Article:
Soy it ain't so! Scarcity of beloved sauce in northern B.C. leads to bland meals and bidding wars
False rumours of factory closure could be behind 'great China Lily shortage of 2020'
Prince George, B.C., resident Judy Howard recently shelled out $50 for a six-pack of soy sauce after a family Facebook bidding war, and she feels like she got a pretty sweet deal — or salty, to be more accurate.
A single bottle of Canadian-made China Lily Soya Sauce usually runs about $3 and is a staple in many kitchens in northern B.C., primarily in Indigenous households where it is often used liberally in traditional dishes such as eulachon and everyday dinner prep.
Currently, it is incredibly hard to come by, and that's causing a bit of a panic among regular purchasers.
The sauce is crafted by Lee Foods in Toronto. False rumours the factory is closing could be behind why grocery stores in B.C.'s north have been cleaned out, Amazon has nothing to offer, and prices on eBay keep climbing.
Prince Rupert, B.C., resident Carolina de Ryk, host of CBC's Daybreak North, caught the concerned chatter of locals on social media and contacted Lee Foods to find out why people were fearful their favourite brand was on the brink.
A woman at Lee Foods who took de Ryk's call said there are no plans to shut down the family-run business.
Her explanation for the shortage was simple: "China Lily Soya Sauce is the next toilet paper in the COVID-19 pandemic."
While hearing the company is still open may be a relief for some, the current situation remains dire for die-hard fans. So much so that Tahltan President Chad Day released a tongue-in cheek-warning on Facebook that soy sauce bootlegging would not be tolerated.
Annita Macphee, who is Tahltan and lives in Vancouver, said she remembers rice with China Lily being a component of many childhood meals. She told de Ryk its popularity in many Indigenous kitchens could be because so many Indigenous and Chinese people worked together at one time in coastal canneries.
"I've heard of people buying 16 bottles," she said, adding she currently has a line on some bottles that surfaced in Powell River, B.C., so she should be supplied for the time being.
Howard, meanwhile, is likely being hailed as a hero by her immediate family for the six-pack she scored after her nephew, Sheldon Howard, Jr., a Prince George resident originally from the Gitxsan community of Gitsegukla in northwestern B.C., auctioned it off.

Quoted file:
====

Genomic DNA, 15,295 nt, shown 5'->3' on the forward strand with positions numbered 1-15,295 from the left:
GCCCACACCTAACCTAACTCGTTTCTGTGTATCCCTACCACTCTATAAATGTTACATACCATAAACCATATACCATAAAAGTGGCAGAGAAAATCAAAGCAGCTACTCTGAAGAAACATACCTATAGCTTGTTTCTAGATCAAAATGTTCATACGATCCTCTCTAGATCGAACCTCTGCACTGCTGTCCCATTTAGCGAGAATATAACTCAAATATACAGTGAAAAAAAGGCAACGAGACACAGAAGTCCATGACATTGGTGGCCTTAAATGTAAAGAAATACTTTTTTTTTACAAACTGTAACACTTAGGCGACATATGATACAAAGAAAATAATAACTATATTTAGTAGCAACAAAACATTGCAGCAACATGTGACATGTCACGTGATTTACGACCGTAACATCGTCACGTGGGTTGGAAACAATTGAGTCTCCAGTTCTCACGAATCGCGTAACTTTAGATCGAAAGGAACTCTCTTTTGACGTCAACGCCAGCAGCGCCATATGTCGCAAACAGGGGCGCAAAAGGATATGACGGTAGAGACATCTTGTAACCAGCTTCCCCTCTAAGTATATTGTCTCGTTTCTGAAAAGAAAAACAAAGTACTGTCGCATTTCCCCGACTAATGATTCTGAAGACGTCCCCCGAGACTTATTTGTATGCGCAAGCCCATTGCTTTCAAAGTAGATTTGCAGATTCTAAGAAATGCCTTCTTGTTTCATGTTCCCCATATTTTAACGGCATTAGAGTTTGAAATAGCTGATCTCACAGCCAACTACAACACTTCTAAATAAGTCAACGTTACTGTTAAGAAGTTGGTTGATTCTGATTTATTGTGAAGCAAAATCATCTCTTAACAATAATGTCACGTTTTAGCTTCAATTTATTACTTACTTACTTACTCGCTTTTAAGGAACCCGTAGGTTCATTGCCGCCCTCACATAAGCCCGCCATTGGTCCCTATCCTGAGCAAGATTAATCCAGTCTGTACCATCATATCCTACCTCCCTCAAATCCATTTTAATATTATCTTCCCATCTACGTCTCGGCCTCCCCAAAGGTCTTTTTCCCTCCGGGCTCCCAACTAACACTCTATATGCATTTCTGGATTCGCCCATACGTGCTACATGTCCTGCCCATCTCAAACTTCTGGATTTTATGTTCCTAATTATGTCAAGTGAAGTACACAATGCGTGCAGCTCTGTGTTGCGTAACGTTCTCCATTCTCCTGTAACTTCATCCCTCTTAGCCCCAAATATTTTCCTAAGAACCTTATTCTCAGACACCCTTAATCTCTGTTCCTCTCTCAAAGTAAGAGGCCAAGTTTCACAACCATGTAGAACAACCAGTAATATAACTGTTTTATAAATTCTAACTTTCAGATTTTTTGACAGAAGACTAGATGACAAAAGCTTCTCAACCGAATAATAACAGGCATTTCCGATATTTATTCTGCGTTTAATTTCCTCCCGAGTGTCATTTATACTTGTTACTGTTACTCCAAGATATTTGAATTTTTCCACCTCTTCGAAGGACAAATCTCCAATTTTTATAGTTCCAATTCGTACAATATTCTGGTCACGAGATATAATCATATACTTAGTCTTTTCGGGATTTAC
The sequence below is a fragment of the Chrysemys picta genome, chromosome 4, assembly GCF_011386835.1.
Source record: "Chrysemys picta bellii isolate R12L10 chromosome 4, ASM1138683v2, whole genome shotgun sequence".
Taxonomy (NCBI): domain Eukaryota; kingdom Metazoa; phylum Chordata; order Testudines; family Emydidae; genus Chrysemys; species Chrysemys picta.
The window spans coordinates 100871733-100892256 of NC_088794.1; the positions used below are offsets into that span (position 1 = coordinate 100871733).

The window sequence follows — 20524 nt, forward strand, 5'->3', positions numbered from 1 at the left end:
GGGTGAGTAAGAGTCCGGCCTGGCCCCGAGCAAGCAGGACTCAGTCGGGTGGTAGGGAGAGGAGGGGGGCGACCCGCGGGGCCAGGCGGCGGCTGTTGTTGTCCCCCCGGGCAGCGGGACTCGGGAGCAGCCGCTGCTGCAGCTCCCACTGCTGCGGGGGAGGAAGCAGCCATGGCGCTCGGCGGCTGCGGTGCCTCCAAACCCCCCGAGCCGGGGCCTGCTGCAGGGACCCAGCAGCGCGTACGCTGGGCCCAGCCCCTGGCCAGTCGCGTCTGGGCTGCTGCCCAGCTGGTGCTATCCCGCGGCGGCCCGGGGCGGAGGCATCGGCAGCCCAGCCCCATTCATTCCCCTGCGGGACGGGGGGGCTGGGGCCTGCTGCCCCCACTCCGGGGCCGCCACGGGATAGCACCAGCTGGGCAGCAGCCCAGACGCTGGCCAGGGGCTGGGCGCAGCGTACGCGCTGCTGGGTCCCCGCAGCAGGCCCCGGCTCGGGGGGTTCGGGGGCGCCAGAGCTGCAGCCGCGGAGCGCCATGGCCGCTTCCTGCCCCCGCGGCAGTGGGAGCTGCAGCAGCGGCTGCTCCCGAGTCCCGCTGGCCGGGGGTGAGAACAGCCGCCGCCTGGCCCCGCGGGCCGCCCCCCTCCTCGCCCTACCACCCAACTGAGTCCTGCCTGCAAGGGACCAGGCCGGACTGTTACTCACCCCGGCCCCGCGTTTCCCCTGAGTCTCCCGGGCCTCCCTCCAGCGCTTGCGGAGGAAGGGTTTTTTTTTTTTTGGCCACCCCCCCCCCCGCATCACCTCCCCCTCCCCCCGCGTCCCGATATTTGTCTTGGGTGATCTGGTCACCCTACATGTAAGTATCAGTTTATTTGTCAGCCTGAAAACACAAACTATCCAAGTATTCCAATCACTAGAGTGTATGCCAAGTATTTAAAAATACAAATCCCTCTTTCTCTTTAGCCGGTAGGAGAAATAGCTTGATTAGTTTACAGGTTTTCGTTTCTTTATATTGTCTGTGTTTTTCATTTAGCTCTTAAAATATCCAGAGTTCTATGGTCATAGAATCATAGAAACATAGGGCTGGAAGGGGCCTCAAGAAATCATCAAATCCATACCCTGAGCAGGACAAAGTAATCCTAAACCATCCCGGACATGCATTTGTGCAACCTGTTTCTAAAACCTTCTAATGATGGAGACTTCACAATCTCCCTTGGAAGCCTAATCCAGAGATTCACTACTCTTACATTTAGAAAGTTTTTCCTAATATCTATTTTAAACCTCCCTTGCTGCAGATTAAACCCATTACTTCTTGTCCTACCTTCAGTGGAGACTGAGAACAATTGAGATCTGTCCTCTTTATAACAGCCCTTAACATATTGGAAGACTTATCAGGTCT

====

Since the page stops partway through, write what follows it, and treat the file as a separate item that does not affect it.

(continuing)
"I don't think it was extortion," said Howard, who uses the sauce to flavour much of her cooking, especially salmon and herring roe dishes.
This year, said Howard, a bottle or two from Santa would be a coveted Christmas gift for many in Gitsegukla.
To really dive down into the cultural significance of China Lily, De Ryk also spoke with Jeremy Pahl, also known as Saltwater Hank, a Tsimshian First Nation member and Prince Rupert resident.
He was plum out at the start of the week but, while it was weighing heavy, he said he was staying strong.
"We are going to get through it, and future generations are going to look back and say my ancestors survived the great China Lily shortage of 2020," Pahl said with a chuckle.
Pahl later got lucky when some employees at Coast Mountain College called up de Ryk to let her know they had a bottle and it was Pahl's if he wanted it. You can bet he did.
But if you're not one of the lucky Howards, don't know about a stash out of town, and no kindly neighbour has tracked you down via the national broadcaster to offer you a spare bottle, don't despair — Lee Foods is still in full swing.
In a statement, company president Christopher Wong said while there have been some supply, shipping and staffing hiccups due to the pandemic, customers can expect to see China Lily Soya Sauce back on the shelves within the coming weeks.
To hear Judy Howard talk about her Facebook auction score, tap the link below:
To hear more of Carolina de Ryk's investigation into the China Lily shortage Daybreak North, tap the link below:
With files from Daybreak North